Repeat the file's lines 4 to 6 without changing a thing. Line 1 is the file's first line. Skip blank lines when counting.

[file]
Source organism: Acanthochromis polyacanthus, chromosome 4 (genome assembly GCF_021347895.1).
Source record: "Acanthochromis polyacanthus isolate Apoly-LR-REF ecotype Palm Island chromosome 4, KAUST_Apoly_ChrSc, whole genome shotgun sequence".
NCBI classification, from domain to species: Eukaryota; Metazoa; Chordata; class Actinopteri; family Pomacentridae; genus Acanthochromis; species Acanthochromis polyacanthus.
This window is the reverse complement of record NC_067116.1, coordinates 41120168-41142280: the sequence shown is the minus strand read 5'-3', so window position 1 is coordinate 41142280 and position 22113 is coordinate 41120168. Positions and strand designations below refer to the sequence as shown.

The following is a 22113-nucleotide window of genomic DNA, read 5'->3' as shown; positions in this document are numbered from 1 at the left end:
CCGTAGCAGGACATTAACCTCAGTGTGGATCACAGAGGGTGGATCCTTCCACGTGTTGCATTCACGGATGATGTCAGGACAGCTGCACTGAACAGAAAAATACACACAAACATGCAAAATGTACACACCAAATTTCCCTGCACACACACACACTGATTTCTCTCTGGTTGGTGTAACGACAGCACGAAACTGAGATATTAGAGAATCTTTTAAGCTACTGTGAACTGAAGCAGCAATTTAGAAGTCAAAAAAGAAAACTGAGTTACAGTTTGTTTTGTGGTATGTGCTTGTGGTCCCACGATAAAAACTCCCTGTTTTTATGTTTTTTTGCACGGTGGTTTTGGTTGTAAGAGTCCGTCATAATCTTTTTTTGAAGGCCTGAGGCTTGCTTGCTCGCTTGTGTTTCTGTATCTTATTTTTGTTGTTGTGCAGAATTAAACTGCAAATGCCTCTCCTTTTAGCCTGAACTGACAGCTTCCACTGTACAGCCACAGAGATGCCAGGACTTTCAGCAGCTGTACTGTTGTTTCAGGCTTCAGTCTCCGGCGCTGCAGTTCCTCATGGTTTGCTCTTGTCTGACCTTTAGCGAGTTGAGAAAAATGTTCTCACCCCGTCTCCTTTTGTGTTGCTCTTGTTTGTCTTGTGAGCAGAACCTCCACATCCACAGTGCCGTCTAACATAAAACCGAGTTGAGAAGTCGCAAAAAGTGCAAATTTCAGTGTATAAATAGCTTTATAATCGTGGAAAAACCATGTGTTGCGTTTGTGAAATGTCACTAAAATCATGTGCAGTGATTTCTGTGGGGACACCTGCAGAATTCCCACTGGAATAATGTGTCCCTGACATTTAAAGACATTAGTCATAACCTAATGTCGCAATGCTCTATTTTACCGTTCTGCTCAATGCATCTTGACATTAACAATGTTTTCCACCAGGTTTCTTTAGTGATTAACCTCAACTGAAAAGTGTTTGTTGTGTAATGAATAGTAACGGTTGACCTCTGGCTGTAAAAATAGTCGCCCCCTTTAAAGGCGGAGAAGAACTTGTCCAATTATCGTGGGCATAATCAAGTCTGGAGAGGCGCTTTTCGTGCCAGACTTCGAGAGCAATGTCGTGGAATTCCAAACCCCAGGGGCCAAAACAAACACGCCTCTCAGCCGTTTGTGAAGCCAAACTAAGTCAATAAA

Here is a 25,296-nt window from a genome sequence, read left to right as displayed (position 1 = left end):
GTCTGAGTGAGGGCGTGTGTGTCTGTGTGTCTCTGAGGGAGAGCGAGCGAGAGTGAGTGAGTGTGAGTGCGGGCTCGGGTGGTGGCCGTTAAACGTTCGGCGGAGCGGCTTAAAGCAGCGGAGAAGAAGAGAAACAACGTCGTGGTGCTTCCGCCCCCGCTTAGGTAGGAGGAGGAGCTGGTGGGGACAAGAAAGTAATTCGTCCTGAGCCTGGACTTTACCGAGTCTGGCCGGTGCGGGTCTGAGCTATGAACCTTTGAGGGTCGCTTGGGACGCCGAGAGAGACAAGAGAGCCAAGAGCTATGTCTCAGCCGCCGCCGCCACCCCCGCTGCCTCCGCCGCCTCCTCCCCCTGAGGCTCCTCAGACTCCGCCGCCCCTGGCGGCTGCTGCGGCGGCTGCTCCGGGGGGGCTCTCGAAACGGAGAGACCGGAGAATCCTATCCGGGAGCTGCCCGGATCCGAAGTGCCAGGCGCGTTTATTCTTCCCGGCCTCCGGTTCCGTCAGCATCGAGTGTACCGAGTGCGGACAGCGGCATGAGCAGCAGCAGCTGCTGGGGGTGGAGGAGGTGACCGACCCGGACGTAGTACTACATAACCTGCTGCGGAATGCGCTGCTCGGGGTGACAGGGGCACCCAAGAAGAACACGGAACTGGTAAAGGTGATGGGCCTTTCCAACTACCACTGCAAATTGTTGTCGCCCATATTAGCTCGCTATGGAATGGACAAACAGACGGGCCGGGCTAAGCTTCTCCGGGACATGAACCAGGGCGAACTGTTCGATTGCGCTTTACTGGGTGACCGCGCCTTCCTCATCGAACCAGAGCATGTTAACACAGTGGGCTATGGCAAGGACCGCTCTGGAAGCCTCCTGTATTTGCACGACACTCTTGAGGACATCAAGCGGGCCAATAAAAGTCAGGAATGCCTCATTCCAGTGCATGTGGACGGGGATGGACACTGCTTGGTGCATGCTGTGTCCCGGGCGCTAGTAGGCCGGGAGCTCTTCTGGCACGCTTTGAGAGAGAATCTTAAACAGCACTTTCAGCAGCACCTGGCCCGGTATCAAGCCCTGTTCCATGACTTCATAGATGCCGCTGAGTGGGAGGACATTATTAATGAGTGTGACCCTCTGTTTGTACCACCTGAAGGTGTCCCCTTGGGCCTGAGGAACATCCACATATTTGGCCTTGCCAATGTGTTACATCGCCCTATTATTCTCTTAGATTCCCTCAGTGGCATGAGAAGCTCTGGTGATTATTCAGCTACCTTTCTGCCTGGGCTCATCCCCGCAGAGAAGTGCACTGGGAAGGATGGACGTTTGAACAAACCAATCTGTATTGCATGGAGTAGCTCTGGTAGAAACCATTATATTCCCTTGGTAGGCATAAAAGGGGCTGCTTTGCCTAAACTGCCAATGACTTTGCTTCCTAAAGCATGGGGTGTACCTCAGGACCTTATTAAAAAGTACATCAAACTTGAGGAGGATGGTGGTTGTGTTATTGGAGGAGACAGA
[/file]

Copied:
This window is the reverse complement of record NC_067116.1, coordinates 41120168-41142280: the sequence shown is the minus strand read 5'-3', so window position 1 is coordinate 41142280 and position 22113 is coordinate 41120168. Positions and strand designations below refer to the sequence as shown.

The following is a 22113-nucleotide window of genomic DNA, read 5'->3' as shown; positions in this document are numbered from 1 at the left end:
CCGTAGCAGGACATTAACCTCAGTGTGGATCACAGAGGGTGGATCCTTCCACGTGTTGCATTCACGGATGATGTCAGGACAGCTGCACTGAACAGAAAAATACACACAAACATGCAAAATGTACACACCAAATTTCCCTGCACACACACACACTGATTTCTCTCTGGTTGGTGTAACGACAGCACGAAACTGAGATATTAGAGAATCTTTTAAGCTACTGTGAACTGAAGCAGCAATTTAGAAGTCAAAAAAGAAAACTGAGTTACAGTTTGTTTTGTGGTATGTGCTTGTGGTCCCACGATAAAAACTCCCTGTTTTTATGTTTTTTTGCACGGTGGTTTTGGTTGTAAGAGTCCGTCATAATCTTTTTTTGAAGGCCTGAGGCTTGCTTGCTCGCTTGTGTTTCTGTATCTTATTTTTGTTGTTGTGCAGAATTAAACTGCAAATGCCTCTCCTTTTAGCCTGAACTGACAGCTTCCACTGTACAGCCACAGAGATGCCAGGACTTTCAGCAGCTGTACTGTTGTTTCAGGCTTCAGTCTCCGGCGCTGCAGTTCCTCATGGTTTGCTCTTGTCTGACCTTTAGCGAGTTGAGAAAAATGTTCTCACCCCGTCTCCTTTTGTGTTGCTCTTGTTTGTCTTGTGAGCAGAACCTCCACATCCACAGTGCCGTCTAACATAAAACCGAGTTGAGAAGTCGCAAAAAGTGCAAATTTCAGTGTATAAATAGCTTTATAATCGTGGAAAAACCATGTGTTGCGTTTGTGAAATGTCACTAAAATCATGTGCAGTGATTTCTGTGGGGACACCTGCAGAATTCCCACTGGAATAATGTGTCCCTGACATTTAAAGACATTAGTCATAACCTAATGTCGCAATGCTCTATTTTACCGTTCTGCTCAATGCATCTTGACATTAACAATGTTTTCCACCAGGTTTCTTTAGTGATTAACCTCAACTGAAAAGTGTTTGTTGTGTAATGAATAGTAACGGTTGACCTCTGGCTGTAAAAATAGTCGCCCCCTTTAAAGGCGGAGAAGAACTTGTCCAATTATCGTGGGCATAATCAAGTCTGGAGAGGCGCTTTTCGTGCCAGACTTCGAGAGCAATGTCGTGGAATTCCAAACCCCAGGGGCCAAAACAAACACGCCTCTCAGCCGTTTGTGAAGCCAAACTAAGTCAATAAA